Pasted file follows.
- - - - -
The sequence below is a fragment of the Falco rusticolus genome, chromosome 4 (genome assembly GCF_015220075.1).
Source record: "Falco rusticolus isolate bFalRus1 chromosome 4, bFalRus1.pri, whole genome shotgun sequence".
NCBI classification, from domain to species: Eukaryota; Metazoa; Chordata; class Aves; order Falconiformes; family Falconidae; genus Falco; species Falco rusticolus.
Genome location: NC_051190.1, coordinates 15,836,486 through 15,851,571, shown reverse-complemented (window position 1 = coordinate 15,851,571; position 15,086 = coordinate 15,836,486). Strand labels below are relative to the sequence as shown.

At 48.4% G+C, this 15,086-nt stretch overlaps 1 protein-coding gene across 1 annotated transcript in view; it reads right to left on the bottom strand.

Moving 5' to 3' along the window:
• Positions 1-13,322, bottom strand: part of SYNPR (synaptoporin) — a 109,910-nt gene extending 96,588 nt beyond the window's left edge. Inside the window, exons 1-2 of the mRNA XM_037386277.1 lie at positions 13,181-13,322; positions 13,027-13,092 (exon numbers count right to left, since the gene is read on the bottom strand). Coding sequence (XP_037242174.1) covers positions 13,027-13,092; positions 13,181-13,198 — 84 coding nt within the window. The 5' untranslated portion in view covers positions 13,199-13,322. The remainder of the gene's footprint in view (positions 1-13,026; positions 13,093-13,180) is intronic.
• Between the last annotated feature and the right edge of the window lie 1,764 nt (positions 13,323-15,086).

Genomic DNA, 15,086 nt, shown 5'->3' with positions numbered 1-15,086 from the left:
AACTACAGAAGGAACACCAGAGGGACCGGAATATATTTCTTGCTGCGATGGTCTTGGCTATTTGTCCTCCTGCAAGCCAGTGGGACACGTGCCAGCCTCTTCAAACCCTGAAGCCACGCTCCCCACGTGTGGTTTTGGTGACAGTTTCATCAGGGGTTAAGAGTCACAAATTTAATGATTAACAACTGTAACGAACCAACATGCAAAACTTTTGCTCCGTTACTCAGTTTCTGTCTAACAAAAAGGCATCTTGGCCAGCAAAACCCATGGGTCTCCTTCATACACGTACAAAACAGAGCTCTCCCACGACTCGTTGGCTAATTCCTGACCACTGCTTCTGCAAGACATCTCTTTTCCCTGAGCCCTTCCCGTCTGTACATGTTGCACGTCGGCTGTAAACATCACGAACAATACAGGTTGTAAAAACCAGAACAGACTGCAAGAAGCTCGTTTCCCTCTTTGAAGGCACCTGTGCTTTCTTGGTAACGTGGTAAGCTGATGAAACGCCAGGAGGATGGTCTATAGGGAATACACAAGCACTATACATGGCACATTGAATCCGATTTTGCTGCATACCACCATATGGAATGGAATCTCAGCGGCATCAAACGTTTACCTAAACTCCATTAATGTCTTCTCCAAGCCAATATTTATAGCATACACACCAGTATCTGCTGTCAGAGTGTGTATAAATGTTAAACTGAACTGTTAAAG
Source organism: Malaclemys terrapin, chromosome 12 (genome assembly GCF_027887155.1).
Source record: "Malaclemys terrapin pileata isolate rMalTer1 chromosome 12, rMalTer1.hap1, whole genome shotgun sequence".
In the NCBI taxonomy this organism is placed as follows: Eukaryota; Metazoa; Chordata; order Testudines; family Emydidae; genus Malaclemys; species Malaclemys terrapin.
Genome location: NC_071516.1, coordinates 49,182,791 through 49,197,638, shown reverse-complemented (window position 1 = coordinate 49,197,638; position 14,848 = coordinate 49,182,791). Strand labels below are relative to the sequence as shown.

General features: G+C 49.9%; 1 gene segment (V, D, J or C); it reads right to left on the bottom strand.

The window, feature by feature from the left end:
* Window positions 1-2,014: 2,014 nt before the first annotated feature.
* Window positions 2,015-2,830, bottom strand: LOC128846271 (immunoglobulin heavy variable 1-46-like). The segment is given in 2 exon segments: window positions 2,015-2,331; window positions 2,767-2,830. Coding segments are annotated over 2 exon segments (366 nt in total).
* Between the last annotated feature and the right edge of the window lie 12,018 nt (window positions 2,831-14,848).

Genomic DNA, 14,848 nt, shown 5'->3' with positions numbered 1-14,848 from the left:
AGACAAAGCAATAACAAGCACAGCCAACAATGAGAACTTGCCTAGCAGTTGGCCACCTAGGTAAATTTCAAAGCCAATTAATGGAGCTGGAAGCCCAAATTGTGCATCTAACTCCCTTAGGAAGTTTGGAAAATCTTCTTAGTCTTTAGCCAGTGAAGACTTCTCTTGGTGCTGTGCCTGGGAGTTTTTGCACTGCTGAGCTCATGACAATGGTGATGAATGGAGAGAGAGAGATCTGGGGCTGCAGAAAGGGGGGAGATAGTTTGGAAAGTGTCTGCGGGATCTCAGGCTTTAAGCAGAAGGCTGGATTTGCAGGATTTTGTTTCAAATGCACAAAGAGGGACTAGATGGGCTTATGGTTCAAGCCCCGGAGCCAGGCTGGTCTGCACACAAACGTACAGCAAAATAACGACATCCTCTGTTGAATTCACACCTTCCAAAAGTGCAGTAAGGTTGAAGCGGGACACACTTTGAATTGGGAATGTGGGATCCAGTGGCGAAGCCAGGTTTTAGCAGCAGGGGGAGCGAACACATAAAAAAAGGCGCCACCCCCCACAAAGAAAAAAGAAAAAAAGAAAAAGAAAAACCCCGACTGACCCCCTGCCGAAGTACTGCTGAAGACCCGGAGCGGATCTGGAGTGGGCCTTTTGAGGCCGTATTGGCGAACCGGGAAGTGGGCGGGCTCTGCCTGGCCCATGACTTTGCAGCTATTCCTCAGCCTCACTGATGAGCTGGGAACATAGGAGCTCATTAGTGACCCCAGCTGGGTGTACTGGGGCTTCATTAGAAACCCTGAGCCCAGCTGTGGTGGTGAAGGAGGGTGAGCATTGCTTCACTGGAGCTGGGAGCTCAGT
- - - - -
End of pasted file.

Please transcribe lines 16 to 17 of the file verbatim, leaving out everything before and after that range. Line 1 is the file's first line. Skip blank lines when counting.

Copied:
The window, feature by feature from the left end:
* Window positions 1-2,014: 2,014 nt before the first annotated feature.